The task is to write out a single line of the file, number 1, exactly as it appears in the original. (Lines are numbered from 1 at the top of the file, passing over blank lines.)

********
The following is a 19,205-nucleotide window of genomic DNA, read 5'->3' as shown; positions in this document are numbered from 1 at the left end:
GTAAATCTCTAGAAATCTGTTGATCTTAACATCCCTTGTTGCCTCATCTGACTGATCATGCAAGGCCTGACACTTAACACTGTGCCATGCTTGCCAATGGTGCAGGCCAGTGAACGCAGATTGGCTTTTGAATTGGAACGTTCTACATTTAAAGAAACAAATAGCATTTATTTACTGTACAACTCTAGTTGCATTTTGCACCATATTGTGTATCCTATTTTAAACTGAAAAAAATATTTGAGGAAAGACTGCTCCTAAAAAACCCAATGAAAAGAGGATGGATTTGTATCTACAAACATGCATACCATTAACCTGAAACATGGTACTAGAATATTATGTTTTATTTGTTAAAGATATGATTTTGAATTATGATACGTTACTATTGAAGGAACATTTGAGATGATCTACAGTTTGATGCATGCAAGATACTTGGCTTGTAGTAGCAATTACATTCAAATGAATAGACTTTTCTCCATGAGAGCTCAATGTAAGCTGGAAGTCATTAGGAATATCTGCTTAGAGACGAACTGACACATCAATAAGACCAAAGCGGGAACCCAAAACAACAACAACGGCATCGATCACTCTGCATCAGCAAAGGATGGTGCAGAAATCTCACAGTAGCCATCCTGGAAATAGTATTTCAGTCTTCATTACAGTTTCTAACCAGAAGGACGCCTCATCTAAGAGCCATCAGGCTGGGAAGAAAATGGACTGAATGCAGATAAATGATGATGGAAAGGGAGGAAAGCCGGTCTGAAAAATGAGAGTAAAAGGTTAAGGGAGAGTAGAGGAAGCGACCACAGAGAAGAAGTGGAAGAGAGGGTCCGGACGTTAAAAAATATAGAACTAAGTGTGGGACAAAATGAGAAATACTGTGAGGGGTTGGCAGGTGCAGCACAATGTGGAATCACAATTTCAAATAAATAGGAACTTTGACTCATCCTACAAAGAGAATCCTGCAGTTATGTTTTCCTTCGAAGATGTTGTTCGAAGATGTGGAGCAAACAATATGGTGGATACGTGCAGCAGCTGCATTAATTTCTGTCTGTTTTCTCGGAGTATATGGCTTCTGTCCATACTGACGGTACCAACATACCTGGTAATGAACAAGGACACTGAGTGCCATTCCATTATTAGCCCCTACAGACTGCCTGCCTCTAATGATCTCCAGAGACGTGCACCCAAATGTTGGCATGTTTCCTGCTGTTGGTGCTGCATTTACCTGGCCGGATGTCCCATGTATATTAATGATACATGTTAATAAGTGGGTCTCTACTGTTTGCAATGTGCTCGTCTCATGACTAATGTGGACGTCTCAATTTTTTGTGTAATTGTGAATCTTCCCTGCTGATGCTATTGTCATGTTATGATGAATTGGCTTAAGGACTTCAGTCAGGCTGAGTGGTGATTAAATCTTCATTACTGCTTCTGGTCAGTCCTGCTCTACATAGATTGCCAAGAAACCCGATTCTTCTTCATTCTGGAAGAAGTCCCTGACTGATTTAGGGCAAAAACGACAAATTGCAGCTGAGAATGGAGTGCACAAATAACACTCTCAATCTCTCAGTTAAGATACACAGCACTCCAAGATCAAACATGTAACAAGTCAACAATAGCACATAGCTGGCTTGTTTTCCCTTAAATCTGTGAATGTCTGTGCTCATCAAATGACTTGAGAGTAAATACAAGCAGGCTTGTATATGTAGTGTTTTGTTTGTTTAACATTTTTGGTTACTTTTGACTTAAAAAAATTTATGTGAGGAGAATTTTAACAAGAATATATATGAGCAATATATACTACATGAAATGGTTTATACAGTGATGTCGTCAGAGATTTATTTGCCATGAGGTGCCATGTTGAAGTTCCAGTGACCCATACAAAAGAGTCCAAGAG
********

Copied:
The following is a 19,205-nucleotide window of genomic DNA, read 5'->3' as shown; positions in this document are numbered from 1 at the left end: